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Tuesday, March 1, 2016

Asking



A 5th grade kid peeks his head into the space where my desk is as I'm walking out.
Kareem: Mrs. T?
Me: Yes, Kareem?
Kareem: Mrs. T?
Me: Yes, Kareem? Walking closer to the door.
Kareem: Mrs. T? Giggles and walks away.
I couldn't help but laugh to myself.

This is progress! Last year when Kareem entered our school, admittedly, I did not take a keen liking to him. Honestly, he got on my nerves. As a coach at the school where I work, I got to see Kareem a lot in the hallways, being sent from one room to the next or down to the office for one reason or another. Not many people liked him.

Something changed this year. It might have been our attitudes toward him and realizing that our school might be his only shot realizing, we get one chance with this kid and we need to make the most of it. Having taken the time to see him in a different way, I have realized he is a FUNNY kid. He might get a little angry sometimes and be challenging to teach, but he is funny and intelligent.

I picked him for my Shadow a Student Challenge. Today was the day I asked him if he'd be willing. In that moment I was a little nervous because there is a certain stigma attached to being a school administrator with students. You don't necessarily have as much street cred as you did when you were in a classroom teaching, well, at least I don't. I've been out of the classroom for a few years and these kids that are in my building right now, don't know what kind of teacher I was/still am. Anyhow, that's a story for another day.

While Kareem's class was waiting in the hallway for their special class to start, I nervously called him over to ask him THE question: Can I shadow you for a day? Nervously? Yes. Nervously. Kids are harsh. They can reject you and think nothing of it. I almost felt like I was asking someone to a high school dance. "What if he says, 'no?' I'll have to find someone else." I'd already gone down that path, so I was hoping that Kareem's answer would be "yes." I know that he's a kid that will keep me on my toes during my shadowing day and he'll be comfortable enough to talk to me.

So I walked with him a bit down the hall. We were trailed for a second by one of his friends whom I had to shoo away while I asked my important question. "Hey, Kareem! Would you be interested in letting me shadow you for a day? Mrs. B, Ms. G, Mr. M and I are all picking one student to shadow for a day so we can learn what it's like to be a kid in our school. You can say, 'no.' It's okay if you're not comfortable." Kareem smiles a bit devilishly and asks, "What does that mean though? Shadow me?" I give him a few more details, "It means I would do the work you do. Take notes. Hang with you all day. And I'd need you to talk to me and explain stuff that we're supposed to do. It would be Thursday" He flashes that big grin again and quickly answers, "yes," turns around and goes to proclaim to his friends, "Aye! She's gonna shadow me..."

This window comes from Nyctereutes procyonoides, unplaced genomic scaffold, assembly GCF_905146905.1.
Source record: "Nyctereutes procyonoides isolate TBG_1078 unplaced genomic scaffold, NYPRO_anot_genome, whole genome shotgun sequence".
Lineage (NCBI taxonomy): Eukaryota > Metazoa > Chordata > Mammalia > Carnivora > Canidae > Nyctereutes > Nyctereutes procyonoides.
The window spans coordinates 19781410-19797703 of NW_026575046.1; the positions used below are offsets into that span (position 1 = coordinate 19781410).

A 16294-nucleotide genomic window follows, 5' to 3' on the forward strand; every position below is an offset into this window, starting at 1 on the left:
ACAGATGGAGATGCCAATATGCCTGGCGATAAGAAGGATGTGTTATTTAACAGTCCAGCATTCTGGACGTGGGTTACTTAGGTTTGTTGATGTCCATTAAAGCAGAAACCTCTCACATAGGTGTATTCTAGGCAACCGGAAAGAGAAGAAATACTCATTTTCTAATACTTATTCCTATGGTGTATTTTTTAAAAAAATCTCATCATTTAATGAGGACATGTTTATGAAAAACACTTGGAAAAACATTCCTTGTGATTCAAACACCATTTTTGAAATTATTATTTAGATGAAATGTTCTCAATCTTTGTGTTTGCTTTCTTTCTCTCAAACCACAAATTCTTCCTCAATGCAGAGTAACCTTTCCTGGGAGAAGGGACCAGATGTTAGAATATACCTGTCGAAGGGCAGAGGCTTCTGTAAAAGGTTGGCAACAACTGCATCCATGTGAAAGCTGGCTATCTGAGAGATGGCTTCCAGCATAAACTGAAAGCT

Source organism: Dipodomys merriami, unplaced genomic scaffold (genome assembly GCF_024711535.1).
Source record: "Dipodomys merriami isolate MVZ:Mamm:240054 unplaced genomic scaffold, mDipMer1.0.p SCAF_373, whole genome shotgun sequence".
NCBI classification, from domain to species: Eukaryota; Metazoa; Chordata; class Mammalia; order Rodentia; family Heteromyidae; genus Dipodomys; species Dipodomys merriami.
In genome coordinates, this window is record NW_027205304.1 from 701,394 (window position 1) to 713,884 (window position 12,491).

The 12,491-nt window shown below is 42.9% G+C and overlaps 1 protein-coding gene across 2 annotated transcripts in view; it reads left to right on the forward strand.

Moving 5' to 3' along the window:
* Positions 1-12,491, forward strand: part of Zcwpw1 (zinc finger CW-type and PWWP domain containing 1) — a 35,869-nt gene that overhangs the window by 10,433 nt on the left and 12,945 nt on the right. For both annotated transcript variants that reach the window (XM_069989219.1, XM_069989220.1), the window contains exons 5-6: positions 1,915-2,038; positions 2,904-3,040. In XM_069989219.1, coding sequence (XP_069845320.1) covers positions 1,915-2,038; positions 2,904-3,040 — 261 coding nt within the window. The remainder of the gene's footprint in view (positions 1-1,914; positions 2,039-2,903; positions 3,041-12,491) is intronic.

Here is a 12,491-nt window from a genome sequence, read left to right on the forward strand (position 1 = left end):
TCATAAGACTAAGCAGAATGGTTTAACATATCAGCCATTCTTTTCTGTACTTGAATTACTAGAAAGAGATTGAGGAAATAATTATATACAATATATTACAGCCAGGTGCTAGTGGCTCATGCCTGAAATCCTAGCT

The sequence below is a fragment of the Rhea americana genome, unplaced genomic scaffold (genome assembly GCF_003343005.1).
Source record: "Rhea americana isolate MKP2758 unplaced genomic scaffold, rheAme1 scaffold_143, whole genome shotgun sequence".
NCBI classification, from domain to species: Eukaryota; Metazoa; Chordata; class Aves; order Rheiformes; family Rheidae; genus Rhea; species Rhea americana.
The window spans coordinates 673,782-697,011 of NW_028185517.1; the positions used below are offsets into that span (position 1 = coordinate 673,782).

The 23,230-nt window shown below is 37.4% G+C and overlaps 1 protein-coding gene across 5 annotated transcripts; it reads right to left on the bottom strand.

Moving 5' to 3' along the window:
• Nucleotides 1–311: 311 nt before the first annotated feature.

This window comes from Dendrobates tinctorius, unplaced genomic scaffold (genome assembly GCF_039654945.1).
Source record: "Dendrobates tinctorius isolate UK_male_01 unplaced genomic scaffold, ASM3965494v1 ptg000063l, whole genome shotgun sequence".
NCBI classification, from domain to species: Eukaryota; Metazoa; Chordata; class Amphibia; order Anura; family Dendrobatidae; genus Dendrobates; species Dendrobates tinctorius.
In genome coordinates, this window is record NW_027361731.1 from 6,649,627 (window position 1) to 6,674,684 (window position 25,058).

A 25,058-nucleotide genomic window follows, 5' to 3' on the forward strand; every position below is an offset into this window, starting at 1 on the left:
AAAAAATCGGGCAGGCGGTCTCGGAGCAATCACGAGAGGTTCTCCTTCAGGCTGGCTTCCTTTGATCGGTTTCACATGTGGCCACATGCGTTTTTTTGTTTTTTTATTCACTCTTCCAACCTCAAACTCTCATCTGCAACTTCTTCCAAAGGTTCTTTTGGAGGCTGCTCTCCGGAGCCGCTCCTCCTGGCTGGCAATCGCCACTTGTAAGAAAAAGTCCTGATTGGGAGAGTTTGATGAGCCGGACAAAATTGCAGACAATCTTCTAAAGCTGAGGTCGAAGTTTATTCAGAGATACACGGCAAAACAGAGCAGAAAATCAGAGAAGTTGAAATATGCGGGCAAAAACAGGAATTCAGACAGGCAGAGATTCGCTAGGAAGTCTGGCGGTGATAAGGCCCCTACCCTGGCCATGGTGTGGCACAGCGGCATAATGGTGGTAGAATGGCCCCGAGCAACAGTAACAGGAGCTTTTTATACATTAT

Relieved, I continued walking. I really felt like I'd just asked someone out. It's tough thinking about being rejected by a 10 year-old. Some part of me wondered if that's how teachers, myself included, feel when students challenge them in front of others. Do we flashback to middle or high school when some friend turned us away or challenged us? Is that where the out of body experiences that some teachers have when they impulsively react to a student's behavior with a voice that is a few decibels higher than a whisper? I've heard stories about these teachers *wink wink.* Some part of me thinks so.

3 comments:

  1. I love this idea of shadowing a student! I am excited to here how it goes! Thanks for sharing your slice.

    I noticed on the call of the day that your url was not listed. When you post be sure to add the url so people can find your blog. You have lots to say! Glad you have joined us!

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    Replies
    1. Thanks. This is my first time doing this SOL so I'm figuring things out with trial and error :)

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  2. Such an interesting point, that we might respond based on long-passed experiences of our own more than to the child in front of us.

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